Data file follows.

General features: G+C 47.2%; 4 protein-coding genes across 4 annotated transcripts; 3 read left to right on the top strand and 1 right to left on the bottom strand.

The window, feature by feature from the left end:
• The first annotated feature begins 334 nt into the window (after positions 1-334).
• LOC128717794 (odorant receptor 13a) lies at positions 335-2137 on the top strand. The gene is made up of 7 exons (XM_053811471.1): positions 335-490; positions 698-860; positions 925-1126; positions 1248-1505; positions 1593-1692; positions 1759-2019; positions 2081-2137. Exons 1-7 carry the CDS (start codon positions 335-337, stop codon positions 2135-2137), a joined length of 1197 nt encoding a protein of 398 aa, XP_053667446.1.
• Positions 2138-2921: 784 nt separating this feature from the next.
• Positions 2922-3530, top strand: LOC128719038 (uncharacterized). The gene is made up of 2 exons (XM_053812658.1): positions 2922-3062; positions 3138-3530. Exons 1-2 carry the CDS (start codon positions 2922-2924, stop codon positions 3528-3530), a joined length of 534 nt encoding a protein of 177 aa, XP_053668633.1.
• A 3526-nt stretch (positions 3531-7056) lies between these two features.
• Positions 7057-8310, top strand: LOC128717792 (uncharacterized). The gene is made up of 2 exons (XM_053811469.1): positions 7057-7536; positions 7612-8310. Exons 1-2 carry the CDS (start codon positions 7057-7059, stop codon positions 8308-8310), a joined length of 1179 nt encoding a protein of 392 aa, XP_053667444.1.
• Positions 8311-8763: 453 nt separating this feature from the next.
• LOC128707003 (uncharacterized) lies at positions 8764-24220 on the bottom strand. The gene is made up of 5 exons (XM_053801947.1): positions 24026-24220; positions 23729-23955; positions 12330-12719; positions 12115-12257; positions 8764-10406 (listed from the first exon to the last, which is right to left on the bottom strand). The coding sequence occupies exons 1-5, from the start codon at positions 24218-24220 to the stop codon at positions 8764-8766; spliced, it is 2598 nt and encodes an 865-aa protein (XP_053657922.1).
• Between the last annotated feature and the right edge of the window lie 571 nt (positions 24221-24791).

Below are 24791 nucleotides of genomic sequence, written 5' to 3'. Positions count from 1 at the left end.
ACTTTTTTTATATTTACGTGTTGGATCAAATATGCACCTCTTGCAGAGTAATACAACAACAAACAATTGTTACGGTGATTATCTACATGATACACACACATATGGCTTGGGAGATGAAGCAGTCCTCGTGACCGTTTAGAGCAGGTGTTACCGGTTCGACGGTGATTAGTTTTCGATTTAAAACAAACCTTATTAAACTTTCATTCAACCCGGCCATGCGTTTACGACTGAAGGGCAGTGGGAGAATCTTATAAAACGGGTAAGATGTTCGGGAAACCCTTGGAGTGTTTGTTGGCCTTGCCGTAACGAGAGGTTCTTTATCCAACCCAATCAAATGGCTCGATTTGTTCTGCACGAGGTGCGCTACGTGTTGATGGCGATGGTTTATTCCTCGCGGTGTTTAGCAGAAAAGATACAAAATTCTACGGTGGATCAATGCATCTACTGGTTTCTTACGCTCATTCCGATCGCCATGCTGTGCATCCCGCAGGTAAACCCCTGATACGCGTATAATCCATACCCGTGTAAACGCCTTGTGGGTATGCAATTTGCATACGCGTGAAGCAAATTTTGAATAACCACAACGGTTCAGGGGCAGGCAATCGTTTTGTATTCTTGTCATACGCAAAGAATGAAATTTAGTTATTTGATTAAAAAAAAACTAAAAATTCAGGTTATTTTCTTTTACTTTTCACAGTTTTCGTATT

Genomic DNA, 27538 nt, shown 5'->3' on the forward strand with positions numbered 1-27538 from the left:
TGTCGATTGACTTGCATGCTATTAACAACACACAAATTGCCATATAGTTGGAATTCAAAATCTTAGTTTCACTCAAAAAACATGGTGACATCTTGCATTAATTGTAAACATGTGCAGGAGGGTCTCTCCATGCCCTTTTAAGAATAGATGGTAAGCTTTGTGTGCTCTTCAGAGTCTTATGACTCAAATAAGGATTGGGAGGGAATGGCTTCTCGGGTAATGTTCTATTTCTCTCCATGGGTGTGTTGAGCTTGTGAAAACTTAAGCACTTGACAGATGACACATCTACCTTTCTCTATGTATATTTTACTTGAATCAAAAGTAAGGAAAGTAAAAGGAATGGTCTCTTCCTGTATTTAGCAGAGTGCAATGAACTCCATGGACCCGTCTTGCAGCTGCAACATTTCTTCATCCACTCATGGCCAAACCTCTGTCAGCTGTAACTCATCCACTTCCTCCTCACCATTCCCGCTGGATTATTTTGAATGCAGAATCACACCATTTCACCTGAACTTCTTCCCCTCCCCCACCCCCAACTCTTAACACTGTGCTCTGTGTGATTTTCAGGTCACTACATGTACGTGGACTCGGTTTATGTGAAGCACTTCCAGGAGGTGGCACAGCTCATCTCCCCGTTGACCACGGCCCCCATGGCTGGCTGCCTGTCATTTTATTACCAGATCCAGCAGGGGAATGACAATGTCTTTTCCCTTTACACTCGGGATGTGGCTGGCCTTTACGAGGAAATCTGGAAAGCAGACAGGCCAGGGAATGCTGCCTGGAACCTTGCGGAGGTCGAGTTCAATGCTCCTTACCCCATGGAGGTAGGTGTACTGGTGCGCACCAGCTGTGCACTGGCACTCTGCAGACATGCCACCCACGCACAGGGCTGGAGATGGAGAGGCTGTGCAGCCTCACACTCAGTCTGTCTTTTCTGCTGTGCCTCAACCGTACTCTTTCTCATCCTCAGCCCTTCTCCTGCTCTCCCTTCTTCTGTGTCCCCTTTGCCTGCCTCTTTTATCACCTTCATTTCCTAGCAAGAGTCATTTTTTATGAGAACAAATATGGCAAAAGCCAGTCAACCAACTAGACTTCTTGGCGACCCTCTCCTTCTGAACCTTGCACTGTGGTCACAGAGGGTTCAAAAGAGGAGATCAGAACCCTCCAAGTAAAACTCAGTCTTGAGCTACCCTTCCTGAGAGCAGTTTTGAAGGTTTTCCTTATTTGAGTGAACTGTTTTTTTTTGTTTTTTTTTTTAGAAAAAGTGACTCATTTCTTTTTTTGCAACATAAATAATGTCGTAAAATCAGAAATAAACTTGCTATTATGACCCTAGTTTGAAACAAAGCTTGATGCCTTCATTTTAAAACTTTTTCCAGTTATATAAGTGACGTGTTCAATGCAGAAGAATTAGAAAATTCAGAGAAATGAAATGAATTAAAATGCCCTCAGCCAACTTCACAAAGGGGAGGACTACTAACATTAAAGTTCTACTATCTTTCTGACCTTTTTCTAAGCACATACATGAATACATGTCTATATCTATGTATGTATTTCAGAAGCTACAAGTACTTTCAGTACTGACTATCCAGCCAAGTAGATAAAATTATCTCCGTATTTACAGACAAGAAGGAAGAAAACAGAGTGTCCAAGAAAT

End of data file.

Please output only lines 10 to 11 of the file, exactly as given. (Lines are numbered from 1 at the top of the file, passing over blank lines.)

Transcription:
• LOC128707003 (uncharacterized) lies at positions 8764-24220 on the bottom strand. The gene is made up of 5 exons (XM_053801947.1): positions 24026-24220; positions 23729-23955; positions 12330-12719; positions 12115-12257; positions 8764-10406 (listed from the first exon to the last, which is right to left on the bottom strand). The coding sequence occupies exons 1-5, from the start codon at positions 24218-24220 to the stop codon at positions 8764-8766; spliced, it is 2598 nt and encodes an 865-aa protein (XP_053657922.1).
• Between the last annotated feature and the right edge of the window lie 571 nt (positions 24221-24791).